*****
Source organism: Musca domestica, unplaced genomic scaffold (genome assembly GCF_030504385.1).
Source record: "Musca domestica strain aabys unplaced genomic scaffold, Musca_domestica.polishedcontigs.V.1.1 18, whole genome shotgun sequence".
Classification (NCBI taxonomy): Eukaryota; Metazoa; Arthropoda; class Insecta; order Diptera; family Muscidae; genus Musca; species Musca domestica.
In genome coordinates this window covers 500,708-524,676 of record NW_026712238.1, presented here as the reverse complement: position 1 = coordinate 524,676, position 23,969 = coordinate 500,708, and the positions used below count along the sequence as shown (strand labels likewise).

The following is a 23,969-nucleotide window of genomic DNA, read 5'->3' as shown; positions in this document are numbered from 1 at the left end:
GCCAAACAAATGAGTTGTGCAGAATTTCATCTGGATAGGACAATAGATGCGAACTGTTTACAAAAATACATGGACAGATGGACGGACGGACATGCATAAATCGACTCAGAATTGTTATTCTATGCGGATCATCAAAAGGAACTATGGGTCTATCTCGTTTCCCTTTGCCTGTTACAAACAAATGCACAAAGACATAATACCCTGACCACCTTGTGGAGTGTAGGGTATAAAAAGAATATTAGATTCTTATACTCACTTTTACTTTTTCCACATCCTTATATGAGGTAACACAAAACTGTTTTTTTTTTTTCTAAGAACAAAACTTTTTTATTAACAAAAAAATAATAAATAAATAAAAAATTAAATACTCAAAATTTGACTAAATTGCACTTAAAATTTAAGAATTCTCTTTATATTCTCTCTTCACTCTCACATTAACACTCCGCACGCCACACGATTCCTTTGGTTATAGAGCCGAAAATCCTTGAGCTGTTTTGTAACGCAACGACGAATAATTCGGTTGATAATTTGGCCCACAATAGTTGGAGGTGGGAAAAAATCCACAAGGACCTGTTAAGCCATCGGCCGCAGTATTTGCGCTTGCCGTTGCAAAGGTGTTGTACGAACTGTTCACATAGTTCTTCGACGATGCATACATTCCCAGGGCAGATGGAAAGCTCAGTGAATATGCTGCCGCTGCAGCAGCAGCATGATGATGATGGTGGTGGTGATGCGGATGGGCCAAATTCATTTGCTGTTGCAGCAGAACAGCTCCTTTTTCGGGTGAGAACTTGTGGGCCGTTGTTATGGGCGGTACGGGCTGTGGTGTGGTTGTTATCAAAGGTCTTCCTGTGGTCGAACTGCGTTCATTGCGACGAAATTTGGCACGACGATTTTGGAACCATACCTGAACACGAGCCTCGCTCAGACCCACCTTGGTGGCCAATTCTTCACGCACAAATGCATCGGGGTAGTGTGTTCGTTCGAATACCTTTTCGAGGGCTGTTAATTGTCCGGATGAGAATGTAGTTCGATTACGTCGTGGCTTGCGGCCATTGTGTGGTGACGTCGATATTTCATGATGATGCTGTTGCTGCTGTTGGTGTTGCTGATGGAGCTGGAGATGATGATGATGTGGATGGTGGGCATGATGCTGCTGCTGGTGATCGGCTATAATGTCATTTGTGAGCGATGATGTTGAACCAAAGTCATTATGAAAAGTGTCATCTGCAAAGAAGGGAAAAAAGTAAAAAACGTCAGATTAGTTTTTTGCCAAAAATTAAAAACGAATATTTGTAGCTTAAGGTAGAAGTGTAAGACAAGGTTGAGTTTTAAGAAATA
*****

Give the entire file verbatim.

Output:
Source organism: Musca domestica, unplaced genomic scaffold (genome assembly GCF_030504385.1).
Source record: "Musca domestica strain aabys unplaced genomic scaffold, Musca_domestica.polishedcontigs.V.1.1 18, whole genome shotgun sequence".
Classification (NCBI taxonomy): Eukaryota; Metazoa; Arthropoda; class Insecta; order Diptera; family Muscidae; genus Musca; species Musca domestica.
In genome coordinates this window covers 500,708-524,676 of record NW_026712238.1, presented here as the reverse complement: position 1 = coordinate 524,676, position 23,969 = coordinate 500,708, and the positions used below count along the sequence as shown (strand labels likewise).

The following is a 23,969-nucleotide window of genomic DNA, read 5'->3' as shown; positions in this document are numbered from 1 at the left end:
GCCAAACAAATGAGTTGTGCAGAATTTCATCTGGATAGGACAATAGATGCGAACTGTTTACAAAAATACATGGACAGATGGACGGACGGACATGCATAAATCGACTCAGAATTGTTATTCTATGCGGATCATCAAAAGGAACTATGGGTCTATCTCGTTTCCCTTTGCCTGTTACAAACAAATGCACAAAGACATAATACCCTGACCACCTTGTGGAGTGTAGGGTATAAAAAGAATATTAGATTCTTATACTCACTTTTACTTTTTCCACATCCTTATATGAGGTAACACAAAACTGTTTTTTTTTTTTCTAAGAACAAAACTTTTTTATTAACAAAAAAATAATAAATAAATAAAAAATTAAATACTCAAAATTTGACTAAATTGCACTTAAAATTTAAGAATTCTCTTTATATTCTCTCTTCACTCTCACATTAACACTCCGCACGCCACACGATTCCTTTGGTTATAGAGCCGAAAATCCTTGAGCTGTTTTGTAACGCAACGACGAATAATTCGGTTGATAATTTGGCCCACAATAGTTGGAGGTGGGAAAAAATCCACAAGGACCTGTTAAGCCATCGGCCGCAGTATTTGCGCTTGCCGTTGCAAAGGTGTTGTACGAACTGTTCACATAGTTCTTCGACGATGCATACATTCCCAGGGCAGATGGAAAGCTCAGTGAATATGCTGCCGCTGCAGCAGCAGCATGATGATGATGGTGGTGGTGATGCGGATGGGCCAAATTCATTTGCTGTTGCAGCAGAACAGCTCCTTTTTCGGGTGAGAACTTGTGGGCCGTTGTTATGGGCGGTACGGGCTGTGGTGTGGTTGTTATCAAAGGTCTTCCTGTGGTCGAACTGCGTTCATTGCGACGAAATTTGGCACGACGATTTTGGAACCATACCTGAACACGAGCCTCGCTCAGACCCACCTTGGTGGCCAATTCTTCACGCACAAATGCATCGGGGTAGTGTGTTCGTTCGAATACCTTTTCGAGGGCTGTTAATTGTCCGGATGAGAATGTAGTTCGATTACGTCGTGGCTTGCGGCCATTGTGTGGTGACGTCGATATTTCATGATGATGCTGTTGCTGCTGTTGGTGTTGCTGATGGAGCTGGAGATGATGATGATGTGGATGGTGGGCATGATGCTGCTGCTGGTGATCGGCTATAATGTCATTTGTGAGCGATGATGTTGAACCAAAGTCATTATGAAAAGTGTCATCTGCAAAGAAGGGAAAAAAGTAAAAAACGTCAGATTAGTTTTTTGCCAAAAATTAAAAACGAATATTTGTAGCTTAAGGTAGAAGTGTAAGACAAGGTTGAGTTTTAAGAAATA